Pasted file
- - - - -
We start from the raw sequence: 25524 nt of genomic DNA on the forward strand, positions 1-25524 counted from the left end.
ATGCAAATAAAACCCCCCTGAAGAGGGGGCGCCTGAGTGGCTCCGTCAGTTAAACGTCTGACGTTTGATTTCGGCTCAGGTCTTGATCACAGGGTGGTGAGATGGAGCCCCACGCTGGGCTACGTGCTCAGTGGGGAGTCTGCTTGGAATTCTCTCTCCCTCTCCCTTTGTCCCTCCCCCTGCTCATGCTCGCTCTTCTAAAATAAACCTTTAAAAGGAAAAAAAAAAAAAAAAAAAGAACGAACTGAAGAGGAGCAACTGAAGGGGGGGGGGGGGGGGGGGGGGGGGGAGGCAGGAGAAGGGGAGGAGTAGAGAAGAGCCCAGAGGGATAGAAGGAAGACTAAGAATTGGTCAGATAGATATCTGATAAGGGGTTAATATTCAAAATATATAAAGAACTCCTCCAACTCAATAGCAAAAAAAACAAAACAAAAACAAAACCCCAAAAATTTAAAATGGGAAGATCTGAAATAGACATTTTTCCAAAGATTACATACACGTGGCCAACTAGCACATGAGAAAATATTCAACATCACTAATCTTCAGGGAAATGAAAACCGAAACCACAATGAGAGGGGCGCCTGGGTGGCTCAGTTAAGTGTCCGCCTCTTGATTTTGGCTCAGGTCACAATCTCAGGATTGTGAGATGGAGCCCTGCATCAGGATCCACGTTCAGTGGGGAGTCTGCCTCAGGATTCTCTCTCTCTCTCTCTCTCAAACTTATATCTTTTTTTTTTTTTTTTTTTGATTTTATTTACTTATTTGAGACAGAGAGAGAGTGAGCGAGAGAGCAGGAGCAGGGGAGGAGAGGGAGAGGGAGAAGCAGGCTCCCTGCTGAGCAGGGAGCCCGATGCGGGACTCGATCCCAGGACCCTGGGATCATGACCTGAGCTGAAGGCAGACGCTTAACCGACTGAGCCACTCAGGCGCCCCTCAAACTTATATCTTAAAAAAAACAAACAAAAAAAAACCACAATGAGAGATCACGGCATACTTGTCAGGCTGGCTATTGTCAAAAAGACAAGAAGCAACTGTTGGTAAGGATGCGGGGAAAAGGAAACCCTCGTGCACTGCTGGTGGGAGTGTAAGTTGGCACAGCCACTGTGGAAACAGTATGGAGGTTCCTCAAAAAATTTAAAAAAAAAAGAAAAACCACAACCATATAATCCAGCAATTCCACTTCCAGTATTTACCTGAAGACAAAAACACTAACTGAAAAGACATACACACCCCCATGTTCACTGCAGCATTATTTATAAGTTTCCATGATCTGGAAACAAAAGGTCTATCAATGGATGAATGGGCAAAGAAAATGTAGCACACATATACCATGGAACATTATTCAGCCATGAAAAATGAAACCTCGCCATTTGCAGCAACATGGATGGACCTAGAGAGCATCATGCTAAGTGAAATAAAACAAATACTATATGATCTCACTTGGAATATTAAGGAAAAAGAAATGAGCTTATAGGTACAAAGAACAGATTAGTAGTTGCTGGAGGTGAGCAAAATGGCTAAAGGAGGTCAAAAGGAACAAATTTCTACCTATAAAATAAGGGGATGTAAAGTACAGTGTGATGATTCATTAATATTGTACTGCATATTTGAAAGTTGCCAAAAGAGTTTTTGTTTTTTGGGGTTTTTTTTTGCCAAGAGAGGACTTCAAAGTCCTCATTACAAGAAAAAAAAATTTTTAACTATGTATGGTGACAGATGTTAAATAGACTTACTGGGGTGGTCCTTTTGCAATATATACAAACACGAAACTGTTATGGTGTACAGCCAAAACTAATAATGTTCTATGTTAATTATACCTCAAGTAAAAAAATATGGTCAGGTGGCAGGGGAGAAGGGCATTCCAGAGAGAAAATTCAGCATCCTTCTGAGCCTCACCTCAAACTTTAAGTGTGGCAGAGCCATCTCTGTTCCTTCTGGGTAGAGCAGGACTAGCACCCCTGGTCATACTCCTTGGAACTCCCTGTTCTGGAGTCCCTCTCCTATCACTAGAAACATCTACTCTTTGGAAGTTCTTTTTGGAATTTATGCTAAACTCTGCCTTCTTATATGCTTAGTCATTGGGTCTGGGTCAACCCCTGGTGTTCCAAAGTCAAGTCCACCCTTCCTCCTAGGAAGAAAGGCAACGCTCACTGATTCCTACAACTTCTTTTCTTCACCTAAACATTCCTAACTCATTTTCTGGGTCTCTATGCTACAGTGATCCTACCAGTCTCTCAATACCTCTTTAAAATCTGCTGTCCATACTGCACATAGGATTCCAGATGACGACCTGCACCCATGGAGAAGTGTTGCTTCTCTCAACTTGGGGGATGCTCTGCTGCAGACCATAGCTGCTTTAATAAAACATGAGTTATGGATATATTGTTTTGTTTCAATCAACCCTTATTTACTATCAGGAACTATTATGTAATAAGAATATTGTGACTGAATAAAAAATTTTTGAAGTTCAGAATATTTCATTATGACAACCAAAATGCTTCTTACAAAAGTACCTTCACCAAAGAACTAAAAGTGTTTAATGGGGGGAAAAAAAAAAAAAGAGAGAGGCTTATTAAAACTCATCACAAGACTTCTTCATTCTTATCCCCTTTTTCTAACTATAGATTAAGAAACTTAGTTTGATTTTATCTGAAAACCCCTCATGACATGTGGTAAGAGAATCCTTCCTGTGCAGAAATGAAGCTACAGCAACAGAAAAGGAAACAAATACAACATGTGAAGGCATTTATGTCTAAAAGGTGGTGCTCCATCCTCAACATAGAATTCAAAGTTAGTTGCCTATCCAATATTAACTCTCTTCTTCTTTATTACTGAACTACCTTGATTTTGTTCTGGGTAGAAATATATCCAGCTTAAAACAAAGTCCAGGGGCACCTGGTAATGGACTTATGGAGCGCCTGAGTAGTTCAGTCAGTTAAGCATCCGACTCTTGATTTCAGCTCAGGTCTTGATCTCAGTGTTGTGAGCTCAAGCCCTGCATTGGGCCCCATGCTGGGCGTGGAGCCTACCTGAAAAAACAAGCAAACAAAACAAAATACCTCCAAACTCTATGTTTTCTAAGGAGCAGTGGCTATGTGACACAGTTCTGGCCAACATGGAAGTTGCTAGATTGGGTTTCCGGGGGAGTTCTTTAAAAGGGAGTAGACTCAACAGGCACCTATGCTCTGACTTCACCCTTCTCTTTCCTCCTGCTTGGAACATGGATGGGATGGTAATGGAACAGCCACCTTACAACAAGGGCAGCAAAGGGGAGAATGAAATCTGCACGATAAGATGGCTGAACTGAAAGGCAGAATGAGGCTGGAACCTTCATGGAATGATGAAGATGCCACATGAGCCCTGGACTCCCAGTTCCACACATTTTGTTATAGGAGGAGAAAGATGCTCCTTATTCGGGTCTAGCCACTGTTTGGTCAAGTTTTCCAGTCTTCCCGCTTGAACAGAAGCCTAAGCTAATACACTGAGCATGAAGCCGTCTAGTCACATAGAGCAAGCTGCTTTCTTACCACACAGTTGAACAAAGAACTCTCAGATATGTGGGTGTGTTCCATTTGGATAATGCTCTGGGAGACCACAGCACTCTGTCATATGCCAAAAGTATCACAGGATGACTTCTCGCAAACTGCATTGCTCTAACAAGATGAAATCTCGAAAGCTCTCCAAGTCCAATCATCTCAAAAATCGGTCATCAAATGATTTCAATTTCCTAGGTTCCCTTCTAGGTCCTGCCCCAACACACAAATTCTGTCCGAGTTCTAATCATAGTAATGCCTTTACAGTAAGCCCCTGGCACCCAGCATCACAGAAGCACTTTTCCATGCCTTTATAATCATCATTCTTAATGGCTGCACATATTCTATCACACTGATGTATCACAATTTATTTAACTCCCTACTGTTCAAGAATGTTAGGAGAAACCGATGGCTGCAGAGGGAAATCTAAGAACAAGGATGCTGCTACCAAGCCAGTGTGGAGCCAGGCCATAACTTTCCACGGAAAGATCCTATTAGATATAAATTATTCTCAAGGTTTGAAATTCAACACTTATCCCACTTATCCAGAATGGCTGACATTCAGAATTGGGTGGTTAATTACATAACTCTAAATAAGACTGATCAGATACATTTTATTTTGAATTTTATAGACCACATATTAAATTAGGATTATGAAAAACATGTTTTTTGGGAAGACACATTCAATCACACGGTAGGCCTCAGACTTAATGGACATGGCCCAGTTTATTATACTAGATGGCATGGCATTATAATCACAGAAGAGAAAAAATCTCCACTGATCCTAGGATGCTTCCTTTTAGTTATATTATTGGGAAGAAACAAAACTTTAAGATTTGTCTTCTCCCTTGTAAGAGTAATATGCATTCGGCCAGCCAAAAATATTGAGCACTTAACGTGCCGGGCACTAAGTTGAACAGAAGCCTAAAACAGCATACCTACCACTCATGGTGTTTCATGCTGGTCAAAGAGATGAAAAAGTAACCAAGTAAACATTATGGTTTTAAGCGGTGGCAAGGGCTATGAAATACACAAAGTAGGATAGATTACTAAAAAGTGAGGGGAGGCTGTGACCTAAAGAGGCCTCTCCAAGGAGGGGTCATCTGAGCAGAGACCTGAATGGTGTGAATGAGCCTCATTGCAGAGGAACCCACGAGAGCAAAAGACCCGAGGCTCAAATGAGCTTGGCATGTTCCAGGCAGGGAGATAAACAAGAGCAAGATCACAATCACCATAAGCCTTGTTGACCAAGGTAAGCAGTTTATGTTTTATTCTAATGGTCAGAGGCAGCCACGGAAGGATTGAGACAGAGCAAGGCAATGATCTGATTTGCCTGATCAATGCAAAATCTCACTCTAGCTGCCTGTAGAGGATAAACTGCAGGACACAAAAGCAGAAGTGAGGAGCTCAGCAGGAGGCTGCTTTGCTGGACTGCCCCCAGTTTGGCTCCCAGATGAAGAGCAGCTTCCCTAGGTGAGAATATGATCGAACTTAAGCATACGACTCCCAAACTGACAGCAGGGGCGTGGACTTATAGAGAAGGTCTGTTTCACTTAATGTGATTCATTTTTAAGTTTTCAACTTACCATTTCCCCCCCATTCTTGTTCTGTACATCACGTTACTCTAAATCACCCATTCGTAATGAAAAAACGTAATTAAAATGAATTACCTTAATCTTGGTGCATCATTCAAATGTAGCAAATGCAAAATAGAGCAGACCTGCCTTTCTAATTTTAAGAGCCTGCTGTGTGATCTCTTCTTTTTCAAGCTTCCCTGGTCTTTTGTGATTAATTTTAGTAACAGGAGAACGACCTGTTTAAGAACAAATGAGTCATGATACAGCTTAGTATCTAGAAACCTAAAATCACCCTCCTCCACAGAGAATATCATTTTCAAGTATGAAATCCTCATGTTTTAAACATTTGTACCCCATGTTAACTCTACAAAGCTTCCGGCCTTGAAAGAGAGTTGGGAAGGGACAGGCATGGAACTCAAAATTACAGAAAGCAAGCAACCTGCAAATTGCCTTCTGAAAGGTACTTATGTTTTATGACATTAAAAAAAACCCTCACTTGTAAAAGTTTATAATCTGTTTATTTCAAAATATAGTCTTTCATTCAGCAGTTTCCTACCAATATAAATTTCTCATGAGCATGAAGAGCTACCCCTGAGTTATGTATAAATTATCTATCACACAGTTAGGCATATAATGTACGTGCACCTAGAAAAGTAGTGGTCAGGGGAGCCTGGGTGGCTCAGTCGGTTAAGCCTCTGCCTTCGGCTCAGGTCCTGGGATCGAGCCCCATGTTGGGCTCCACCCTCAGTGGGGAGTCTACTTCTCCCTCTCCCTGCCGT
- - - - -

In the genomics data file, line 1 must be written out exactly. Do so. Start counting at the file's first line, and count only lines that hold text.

We start from the raw sequence: 25524 nt of genomic DNA on the forward strand, positions 1-25524 counted from the left end.